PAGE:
Continuing care retirement communities (CCRCs) are experiencing a boom in residency, as more seniors with diverse needs prefer the residential alternative of an independent living unit. CCRC contracts often include health care access that a rental or ownership community would not, such as skilled nursing care. As resident health and social needs change, so must the services. Existing residential and health care services include:
- Access to prescription drug and rehabilitation services.
- Access to a physician and skilled nursing facility care for those who become briefly ill or need long-term care. Such care may be given through an on-site or off-site nursing facility affiliated with the CCRC. Caregivers at the CCRC do provide similar care as assisted living communities if needed, such as grooming, dressing, bathing and other daily living requirements. Yet, on-site care typically doesn’t include primary care.
- Independent housing which includes meals, activities, transportation, housekeeping and maintenance.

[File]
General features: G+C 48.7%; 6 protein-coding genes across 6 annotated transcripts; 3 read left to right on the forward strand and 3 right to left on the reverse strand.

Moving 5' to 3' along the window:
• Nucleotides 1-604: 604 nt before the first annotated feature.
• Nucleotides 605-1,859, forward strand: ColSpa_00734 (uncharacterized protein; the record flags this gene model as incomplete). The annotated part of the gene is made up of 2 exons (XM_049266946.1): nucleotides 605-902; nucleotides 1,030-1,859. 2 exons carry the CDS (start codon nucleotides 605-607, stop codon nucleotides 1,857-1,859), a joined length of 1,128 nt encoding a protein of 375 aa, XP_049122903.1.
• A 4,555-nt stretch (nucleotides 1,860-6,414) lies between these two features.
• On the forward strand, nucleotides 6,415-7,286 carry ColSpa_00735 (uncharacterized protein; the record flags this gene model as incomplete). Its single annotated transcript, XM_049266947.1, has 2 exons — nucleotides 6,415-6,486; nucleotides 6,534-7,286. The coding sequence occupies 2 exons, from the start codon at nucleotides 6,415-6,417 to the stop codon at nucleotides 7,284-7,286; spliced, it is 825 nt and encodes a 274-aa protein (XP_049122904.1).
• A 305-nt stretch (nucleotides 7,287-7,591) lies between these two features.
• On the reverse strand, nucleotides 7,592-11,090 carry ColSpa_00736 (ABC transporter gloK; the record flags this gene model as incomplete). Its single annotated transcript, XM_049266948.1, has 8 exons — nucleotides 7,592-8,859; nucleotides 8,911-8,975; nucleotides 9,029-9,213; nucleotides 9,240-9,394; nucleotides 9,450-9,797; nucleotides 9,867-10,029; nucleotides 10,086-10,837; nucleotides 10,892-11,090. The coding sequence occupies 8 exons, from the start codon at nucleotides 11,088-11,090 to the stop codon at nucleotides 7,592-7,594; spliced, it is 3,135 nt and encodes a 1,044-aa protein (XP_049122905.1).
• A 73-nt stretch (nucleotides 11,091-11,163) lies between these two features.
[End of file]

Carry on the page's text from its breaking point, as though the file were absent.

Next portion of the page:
CCRCs are valued by seniors for the benefits of independent living, but few address the full spectrum of health care necessary for many seniors. With the growing rate of CCRCs, many organizations are working with primary care doctors to add primary and other outside care as an internal service. These organizations are faced with challenges, but also with growing success, in an effort to adapt to the changing care needs of seniors. Integrating a Primary Care Model Selecting a primary care model may be a risky choice for an organization uncertain if it is economically feasible. It largely depends on whether the primary care service will be for-profit and whether clinicians will be employed or become partners in the corporation. Models that are residential may pair successfully with a physician or practice. However, a cooperative partnership or employed clinician could be a better fit due to existing financial models that are more secure with risk-sharing and cost-savings. Success has been found with practices that pair collaboratively with one or more CCRCs in a team-based strategy to meet care needs. Teams often must travel from site to site to break even, but it’s a model that’s working and being considered nationwide. In 2013, the Medicare Residential Care Coordination Act was introduced, which allows five states to construct and implement new models that feature health care and housing benefits for eligible CCRC housing members enrolled in Medicare Part A and B. This bill enables models to be created that would lower the total cost of care for seniors, decrease trips to the hospital and more, by integrating primary and post-acute care services into existing models. Seniors wouldn’t have to travel off campus to receive medical care. Salaried primary care physicians would lead the health care team, traveling from site to site. Jeff Petty, CEO of Wesley Enhanced Living, is a founder of such a primary care model, called WELShift. Often, no doctor is physically there on-site, but when a doctor is present to attend to patients, “more than 60 percent of hospitalizations were potentially avoidable nationwide,” according to Petty. If a resident has a health care issue in the middle of the night, the patient can’t reach their doctor over the phone and would have to visit the ER or wait to travel to a primary doctor. It could also be the case that the doctor would have a large gap between the patient’s visits, whereas an on-site doctor would be familiar with the patient and be readily accessible. On-Site Peace of Mind Seniors with chronic illnesses need more time per visit that existing health care infrastructures cannot provide. Accessible primary care on campus would solve that problem. More medical resources are consumed and more money spent by seniors than the rest of the population. Therefore, integrating primary care as an on-site service is a viable economic opportunity that benefits senior communities and residents alike. Dr. Stephen C. Schimpff asserts that a senior community can be a model for primary care. He cites a large developer of CCRCs that set the patient number per physician number low at 400 for their primary care physicians. Note that most of these physicians have an average of 2,500 patients under their care. 400 is an ideal number to ensure quality, empathetic and integrative care for geriatric patients. The number of patients is manageable, and overall health care costs are reduced. When a senior couple requires different levels of care, they do not have to be separated. They may receive individualized care only steps away from each other on the same campus, with primary care right there. Integrating primary care into existing health care models is the next phase of CCRC care. It’s a model that can prove cost-effective for both the CCRC and seniors, with the greater reward of allowing seniors to live an independent lifestyle and receive the full spectrum of health care they deserve.